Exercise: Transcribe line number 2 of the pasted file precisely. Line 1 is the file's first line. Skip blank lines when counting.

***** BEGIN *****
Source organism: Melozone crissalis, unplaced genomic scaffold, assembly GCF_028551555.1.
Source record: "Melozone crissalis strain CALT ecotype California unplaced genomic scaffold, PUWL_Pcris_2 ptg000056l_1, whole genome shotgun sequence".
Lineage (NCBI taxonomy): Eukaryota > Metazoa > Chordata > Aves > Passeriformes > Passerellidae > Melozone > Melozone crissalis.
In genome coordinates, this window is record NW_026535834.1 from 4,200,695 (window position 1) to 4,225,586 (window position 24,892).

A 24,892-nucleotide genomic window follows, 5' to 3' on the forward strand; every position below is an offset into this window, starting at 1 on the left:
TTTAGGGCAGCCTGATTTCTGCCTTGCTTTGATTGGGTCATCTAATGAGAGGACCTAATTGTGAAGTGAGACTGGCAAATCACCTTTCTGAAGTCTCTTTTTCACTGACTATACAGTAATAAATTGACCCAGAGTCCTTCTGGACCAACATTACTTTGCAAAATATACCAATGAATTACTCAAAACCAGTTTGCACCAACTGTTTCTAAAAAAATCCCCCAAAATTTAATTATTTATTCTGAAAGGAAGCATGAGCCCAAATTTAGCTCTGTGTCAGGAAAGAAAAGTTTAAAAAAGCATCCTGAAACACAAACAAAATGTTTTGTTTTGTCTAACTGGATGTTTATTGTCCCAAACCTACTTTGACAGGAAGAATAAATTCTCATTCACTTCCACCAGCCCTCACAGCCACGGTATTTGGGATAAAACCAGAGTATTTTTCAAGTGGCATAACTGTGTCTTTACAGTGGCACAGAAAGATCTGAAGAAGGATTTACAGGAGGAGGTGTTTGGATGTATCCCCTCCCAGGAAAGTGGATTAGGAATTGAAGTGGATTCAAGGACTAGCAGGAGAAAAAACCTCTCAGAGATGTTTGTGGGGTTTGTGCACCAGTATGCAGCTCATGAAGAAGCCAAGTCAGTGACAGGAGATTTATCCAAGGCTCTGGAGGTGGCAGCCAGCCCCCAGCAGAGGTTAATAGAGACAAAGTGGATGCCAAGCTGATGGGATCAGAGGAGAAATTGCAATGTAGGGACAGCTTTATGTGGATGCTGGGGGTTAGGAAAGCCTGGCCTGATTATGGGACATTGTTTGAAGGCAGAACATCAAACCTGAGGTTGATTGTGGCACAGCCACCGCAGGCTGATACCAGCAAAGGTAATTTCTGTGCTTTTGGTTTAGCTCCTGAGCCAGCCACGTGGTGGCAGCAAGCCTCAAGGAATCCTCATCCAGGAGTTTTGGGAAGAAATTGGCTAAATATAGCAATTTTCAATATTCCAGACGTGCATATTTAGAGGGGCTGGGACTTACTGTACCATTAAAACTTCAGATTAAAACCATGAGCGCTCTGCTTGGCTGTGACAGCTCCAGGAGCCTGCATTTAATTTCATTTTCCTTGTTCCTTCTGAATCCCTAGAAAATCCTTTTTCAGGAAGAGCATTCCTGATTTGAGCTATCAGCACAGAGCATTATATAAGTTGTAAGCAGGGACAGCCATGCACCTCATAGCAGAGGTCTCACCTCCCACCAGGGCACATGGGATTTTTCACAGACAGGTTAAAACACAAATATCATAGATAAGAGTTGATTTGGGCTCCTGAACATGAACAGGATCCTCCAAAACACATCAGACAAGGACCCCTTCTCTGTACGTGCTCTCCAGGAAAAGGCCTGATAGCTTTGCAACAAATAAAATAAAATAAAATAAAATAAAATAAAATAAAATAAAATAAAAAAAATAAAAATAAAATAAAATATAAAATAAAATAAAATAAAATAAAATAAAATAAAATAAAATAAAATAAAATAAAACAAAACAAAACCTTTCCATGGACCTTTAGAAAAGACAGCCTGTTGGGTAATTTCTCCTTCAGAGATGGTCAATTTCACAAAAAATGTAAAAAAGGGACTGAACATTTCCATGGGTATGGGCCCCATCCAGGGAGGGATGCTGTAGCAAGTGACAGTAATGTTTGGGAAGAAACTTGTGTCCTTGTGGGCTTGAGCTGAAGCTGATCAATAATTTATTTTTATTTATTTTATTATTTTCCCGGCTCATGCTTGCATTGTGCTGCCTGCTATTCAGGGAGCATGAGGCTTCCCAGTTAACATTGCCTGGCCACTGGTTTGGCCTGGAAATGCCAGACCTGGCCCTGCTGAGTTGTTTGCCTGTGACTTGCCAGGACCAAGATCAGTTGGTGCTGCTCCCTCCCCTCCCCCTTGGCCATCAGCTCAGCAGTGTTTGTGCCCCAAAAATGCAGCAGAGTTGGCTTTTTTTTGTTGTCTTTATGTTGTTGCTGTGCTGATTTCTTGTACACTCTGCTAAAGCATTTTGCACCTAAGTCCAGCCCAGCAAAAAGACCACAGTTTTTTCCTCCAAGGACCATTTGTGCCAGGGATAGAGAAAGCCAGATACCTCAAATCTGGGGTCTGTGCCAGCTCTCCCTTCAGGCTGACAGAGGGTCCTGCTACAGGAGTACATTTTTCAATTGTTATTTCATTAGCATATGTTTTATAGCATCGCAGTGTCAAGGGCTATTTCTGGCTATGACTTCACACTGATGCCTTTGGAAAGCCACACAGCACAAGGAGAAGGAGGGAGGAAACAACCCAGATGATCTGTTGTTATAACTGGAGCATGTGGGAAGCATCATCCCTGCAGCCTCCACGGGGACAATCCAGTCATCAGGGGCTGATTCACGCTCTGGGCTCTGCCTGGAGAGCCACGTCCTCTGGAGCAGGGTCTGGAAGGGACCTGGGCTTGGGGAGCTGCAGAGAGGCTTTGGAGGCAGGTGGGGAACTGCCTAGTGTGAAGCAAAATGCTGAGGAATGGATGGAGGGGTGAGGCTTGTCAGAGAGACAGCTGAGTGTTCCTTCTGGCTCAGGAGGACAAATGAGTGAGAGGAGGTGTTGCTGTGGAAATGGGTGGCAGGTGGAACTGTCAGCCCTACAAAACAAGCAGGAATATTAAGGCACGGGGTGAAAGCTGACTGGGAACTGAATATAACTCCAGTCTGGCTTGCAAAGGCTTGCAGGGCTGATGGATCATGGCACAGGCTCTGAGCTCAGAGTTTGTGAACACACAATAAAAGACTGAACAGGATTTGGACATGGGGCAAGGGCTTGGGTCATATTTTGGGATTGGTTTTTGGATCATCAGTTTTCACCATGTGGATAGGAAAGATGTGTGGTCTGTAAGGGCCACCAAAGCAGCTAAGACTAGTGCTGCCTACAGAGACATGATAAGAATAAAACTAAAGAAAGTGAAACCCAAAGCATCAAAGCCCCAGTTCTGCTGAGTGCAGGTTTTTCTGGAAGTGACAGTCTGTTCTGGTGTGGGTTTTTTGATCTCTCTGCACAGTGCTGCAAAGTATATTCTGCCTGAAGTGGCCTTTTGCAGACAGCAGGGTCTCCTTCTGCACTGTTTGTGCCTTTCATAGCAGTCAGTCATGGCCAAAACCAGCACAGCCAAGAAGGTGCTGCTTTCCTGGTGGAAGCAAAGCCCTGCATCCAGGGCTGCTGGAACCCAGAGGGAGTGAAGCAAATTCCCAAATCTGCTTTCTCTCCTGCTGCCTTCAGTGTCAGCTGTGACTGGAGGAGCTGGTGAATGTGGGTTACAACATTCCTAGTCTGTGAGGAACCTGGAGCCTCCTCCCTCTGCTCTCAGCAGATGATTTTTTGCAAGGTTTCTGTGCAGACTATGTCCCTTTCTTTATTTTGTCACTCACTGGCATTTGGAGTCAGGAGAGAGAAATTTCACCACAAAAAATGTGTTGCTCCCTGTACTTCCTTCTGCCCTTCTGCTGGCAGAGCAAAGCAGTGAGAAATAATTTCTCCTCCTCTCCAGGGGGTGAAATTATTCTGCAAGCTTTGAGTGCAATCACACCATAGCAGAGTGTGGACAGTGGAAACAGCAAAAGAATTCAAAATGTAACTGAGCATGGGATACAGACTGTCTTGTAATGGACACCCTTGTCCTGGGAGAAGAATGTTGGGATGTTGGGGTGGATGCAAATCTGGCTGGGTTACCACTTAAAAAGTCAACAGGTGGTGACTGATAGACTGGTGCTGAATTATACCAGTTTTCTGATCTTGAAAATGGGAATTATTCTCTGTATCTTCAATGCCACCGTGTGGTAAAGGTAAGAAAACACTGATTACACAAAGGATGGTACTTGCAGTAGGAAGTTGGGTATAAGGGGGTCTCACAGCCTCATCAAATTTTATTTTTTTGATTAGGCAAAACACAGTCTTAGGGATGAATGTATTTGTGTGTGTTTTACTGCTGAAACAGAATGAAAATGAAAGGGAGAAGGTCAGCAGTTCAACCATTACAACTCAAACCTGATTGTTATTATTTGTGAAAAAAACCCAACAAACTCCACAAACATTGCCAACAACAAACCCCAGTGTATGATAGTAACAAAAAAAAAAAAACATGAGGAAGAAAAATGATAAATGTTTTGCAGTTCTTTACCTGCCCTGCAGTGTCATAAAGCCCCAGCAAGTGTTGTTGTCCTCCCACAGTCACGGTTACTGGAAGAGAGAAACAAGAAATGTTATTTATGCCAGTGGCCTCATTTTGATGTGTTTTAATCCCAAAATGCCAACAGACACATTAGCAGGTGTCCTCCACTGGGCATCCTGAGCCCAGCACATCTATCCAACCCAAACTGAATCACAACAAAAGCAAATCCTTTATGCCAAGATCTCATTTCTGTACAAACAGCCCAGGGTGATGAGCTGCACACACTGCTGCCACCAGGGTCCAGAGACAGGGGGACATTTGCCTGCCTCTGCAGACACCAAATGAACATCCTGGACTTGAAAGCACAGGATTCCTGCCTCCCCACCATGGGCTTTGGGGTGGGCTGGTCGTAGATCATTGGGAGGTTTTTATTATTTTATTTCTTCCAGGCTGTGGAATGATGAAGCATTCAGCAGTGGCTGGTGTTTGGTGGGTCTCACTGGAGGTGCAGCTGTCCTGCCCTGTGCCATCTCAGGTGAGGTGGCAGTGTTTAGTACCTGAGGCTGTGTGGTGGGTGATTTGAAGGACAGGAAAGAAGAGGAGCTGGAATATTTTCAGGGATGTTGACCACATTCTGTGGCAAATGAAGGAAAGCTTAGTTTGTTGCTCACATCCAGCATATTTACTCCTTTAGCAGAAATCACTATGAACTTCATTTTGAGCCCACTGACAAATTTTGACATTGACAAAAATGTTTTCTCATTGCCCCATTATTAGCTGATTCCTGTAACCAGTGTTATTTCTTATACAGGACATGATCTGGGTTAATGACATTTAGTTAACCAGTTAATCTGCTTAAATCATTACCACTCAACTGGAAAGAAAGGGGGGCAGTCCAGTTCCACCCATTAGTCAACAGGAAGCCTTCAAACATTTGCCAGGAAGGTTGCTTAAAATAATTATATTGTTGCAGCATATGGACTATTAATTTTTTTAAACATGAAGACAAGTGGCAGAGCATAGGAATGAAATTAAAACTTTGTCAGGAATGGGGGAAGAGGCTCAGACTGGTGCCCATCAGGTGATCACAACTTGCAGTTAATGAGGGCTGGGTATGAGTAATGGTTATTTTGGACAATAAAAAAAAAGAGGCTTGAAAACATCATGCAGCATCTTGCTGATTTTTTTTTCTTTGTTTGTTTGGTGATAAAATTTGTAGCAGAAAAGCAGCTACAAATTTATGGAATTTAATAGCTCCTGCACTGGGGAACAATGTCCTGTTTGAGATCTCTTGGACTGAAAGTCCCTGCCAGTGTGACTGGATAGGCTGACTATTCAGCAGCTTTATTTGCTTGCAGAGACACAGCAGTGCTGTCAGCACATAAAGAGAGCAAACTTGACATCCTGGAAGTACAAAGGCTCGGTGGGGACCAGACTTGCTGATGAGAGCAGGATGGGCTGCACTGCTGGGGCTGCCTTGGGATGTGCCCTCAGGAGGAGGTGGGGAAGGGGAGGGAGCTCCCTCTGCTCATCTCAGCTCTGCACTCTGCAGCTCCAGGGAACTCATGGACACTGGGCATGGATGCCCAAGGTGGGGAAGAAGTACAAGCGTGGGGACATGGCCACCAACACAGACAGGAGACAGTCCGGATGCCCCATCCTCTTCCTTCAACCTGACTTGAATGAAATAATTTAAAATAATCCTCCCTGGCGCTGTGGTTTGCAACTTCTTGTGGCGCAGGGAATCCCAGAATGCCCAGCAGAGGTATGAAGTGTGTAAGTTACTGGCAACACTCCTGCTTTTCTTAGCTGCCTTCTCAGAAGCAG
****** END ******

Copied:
Source record: "Melozone crissalis strain CALT ecotype California unplaced genomic scaffold, PUWL_Pcris_2 ptg000056l_1, whole genome shotgun sequence".